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Tracing VET graduates with foreign mobility experience

Secondary vocational education

This report provides the outcomes of transnational research on the education and future career paths of vocational school graduates with foreign mobility experience.

Country Poland
Publication year 2020
Topic Mobility, Professional development
> 8120 Respondents
NA Research budget
10 countries Involved
Online survey, interviews and focus groups Research


The main objective of the study was to assess the impact of Erasmus + VET mobility projects on the further career path of the participants. The study was conducted between 2017 and 2019, using quantitative (online survey) and qualitative (interviews and focus groups) methods, in collaboration with 10 National Agencies.

The analysis focused mainly on the following key questions:

  • Does the mobility influence the future career and personal development of trainees and former trainees, and if so, to what extent?
  • Which new competences and skills did the mobility participants acquire or develop during their practical vocational training abroad?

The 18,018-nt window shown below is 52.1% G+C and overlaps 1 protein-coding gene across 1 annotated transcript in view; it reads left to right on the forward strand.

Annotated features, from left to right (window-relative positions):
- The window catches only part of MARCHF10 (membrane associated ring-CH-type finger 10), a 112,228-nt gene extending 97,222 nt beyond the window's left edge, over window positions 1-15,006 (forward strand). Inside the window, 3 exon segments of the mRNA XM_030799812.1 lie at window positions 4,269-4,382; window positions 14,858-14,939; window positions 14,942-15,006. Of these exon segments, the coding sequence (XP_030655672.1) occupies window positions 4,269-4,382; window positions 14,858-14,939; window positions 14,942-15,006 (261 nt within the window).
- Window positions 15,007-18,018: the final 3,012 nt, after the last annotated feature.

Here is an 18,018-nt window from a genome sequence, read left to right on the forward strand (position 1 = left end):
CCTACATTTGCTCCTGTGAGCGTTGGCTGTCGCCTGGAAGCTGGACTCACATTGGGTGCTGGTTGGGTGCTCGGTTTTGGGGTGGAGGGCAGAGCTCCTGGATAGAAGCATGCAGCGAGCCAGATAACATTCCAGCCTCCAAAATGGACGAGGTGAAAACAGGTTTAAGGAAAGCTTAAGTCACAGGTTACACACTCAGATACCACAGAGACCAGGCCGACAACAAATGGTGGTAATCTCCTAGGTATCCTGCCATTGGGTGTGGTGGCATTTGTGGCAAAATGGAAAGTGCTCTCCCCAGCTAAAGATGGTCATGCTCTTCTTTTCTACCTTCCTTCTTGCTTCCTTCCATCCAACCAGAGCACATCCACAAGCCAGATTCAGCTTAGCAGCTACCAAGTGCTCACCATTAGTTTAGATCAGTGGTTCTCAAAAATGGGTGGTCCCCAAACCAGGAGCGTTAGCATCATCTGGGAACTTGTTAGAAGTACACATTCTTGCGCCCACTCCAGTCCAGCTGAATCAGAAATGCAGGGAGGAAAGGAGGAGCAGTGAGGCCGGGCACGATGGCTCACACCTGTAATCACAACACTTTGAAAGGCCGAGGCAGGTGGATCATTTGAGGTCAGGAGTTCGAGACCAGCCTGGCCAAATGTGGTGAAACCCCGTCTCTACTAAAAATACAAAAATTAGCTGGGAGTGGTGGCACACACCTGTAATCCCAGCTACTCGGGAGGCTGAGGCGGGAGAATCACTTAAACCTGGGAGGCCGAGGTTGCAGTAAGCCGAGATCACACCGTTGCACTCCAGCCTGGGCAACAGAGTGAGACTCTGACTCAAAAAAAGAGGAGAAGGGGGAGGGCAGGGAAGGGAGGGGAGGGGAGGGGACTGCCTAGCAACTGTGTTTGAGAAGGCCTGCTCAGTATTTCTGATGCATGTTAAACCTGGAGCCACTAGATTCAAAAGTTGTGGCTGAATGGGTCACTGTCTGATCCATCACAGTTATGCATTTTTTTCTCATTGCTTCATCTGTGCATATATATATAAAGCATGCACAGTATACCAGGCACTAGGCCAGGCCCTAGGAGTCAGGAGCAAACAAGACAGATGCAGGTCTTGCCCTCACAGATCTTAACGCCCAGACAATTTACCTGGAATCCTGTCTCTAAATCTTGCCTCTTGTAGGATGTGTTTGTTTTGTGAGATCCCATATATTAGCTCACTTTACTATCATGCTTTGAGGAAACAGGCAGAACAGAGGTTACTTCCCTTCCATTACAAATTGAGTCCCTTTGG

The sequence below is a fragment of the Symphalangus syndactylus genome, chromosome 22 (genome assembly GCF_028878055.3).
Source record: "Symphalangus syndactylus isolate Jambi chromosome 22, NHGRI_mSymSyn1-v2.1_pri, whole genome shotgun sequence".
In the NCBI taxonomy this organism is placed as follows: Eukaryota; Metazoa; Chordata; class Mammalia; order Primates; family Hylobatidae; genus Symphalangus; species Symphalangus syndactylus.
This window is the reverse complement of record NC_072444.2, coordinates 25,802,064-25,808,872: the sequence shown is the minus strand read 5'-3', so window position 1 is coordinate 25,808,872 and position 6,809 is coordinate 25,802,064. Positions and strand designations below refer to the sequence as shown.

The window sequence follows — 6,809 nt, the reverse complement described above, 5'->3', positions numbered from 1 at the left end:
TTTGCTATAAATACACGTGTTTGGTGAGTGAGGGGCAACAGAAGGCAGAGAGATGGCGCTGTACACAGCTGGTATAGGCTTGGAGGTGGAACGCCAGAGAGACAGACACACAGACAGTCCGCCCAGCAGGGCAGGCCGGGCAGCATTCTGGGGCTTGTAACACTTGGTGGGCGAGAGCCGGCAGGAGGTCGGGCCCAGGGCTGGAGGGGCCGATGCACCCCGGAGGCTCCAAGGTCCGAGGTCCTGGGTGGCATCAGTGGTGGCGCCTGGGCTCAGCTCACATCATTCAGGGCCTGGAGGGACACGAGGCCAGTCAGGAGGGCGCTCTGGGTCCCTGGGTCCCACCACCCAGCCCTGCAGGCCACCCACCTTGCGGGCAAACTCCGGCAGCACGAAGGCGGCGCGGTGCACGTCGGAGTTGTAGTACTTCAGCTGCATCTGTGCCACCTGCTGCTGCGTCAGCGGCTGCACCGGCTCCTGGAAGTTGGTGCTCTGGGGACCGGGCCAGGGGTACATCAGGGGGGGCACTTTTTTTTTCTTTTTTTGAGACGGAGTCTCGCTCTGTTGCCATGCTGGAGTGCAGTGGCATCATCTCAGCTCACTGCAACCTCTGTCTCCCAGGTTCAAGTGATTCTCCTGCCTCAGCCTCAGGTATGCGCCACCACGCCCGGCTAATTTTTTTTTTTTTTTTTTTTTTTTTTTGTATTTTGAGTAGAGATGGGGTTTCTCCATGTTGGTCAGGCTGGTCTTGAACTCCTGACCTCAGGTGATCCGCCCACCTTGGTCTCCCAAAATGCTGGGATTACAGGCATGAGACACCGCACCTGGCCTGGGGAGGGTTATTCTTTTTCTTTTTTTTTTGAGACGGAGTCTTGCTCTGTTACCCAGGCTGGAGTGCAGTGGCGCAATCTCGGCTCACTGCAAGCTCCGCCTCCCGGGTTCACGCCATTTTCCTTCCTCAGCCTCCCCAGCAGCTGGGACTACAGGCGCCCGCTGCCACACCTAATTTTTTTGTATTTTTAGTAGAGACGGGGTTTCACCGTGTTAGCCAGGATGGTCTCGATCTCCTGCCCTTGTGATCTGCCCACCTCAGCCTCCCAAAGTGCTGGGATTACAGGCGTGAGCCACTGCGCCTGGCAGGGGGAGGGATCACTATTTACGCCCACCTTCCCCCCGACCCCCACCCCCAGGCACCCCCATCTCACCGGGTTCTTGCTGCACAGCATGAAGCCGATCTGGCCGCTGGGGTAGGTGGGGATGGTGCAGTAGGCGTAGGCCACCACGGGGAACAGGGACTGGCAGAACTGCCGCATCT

• To what extent were the acquired competences useful, especially in the context of their professional status and position in the labour market?


  • A large number of former VET trainees recognize its positive impact on their personal growth and basic life skills.
  • A longer internship period abroad had a greater impact on soft skills and on most professional competencies.
  • Considering the VET domains trainees in tourism, hospitality and catering (who tended to participate in the longest internships compared to other training fields) and those who received training in administration and services benefited the most from their mobility.
  • Many respondents acknowledged that they could apply the skills they learned during their foreign internships to their careers and personal lives. This is especially true for soft skills such as interpersonal and teamwork skills.


  • Traineeships should be closely related to a relevant VET domain in which they were trained at their school.
  • As living and working abroad is an entirely new experience for most of the participants, it is a big challenge, especially for younger learners. This demonstrates the importance of selection as to host companies and participants’ living conditions.
  • One of the aspects that needs more attention is the sustainability of contacts between former VET mobility participants and their host companies.

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